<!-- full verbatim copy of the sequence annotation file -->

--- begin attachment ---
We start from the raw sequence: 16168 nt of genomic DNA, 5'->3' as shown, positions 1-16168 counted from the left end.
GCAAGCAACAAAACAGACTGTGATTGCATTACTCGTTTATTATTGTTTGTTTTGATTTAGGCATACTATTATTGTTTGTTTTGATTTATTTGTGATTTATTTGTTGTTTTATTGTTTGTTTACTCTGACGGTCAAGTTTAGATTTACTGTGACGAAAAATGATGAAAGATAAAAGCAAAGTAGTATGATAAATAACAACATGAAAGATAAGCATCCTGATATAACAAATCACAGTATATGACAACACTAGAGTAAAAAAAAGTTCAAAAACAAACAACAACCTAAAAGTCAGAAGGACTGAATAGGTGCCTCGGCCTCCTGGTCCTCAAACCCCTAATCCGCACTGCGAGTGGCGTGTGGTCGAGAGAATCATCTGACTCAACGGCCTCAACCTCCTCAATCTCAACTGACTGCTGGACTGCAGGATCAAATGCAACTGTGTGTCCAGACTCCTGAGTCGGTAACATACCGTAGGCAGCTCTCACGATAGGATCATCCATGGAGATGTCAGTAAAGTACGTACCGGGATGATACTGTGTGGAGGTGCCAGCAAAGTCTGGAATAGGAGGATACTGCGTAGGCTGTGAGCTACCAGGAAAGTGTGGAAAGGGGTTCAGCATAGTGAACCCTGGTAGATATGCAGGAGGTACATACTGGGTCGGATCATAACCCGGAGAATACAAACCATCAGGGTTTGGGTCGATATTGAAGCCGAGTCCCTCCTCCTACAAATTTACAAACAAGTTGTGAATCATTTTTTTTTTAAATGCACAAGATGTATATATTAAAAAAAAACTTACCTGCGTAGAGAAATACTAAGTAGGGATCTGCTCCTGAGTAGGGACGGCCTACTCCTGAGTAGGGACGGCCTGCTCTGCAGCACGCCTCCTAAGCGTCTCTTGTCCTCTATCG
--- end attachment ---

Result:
We start from the raw sequence: 16168 nt of genomic DNA, 5'->3' as shown, positions 1-16168 counted from the left end.
GCAAGCAACAAAACAGACTGTGATTGCATTACTCGTTTATTATTGTTTGTTTTGATTTAGGCATACTATTATTGTTTGTTTTGATTTATTTGTGATTTATTTGTTGTTTTATTGTTTGTTTACTCTGACGGTCAAGTTTAGATTTACTGTGACGAAAAATGATGAAAGATAAAAGCAAAGTAGTATGATAAATAACAACATGAAAGATAAGCATCCTGATATAACAAATCACAGTATATGACAACACTAGAGTAAAAAAAAGTTCAAAAACAAACAACAACCTAAAAGTCAGAAGGACTGAATAGGTGCCTCGGCCTCCTGGTCCTCAAACCCCTAATCCGCACTGCGAGTGGCGTGTGGTCGAGAGAATCATCTGACTCAACGGCCTCAACCTCCTCAATCTCAACTGACTGCTGGACTGCAGGATCAAATGCAACTGTGTGTCCAGACTCCTGAGTCGGTAACATACCGTAGGCAGCTCTCACGATAGGATCATCCATGGAGATGTCAGTAAAGTACGTACCGGGATGATACTGTGTGGAGGTGCCAGCAAAGTCTGGAATAGGAGGATACTGCGTAGGCTGTGAGCTACCAGGAAAGTGTGGAAAGGGGTTCAGCATAGTGAACCCTGGTAGATATGCAGGAGGTACATACTGGGTCGGATCATAACCCGGAGAATACAAACCATCAGGGTTTGGGTCGATATTGAAGCCGAGTCCCTCCTCCTACAAATTTACAAACAAGTTGTGAATCATTTTTTTTTTAAATGCACAAGATGTATATATTAAAAAAAAACTTACCTGCGTAGAGAAATACTAAGTAGGGATCTGCTCCTGAGTAGGGACGGCCTACTCCTGAGTAGGGACGGCCTGCTCTGCAGCACGCCTCCTAAGCGTCTCTTGTCCTCTATCG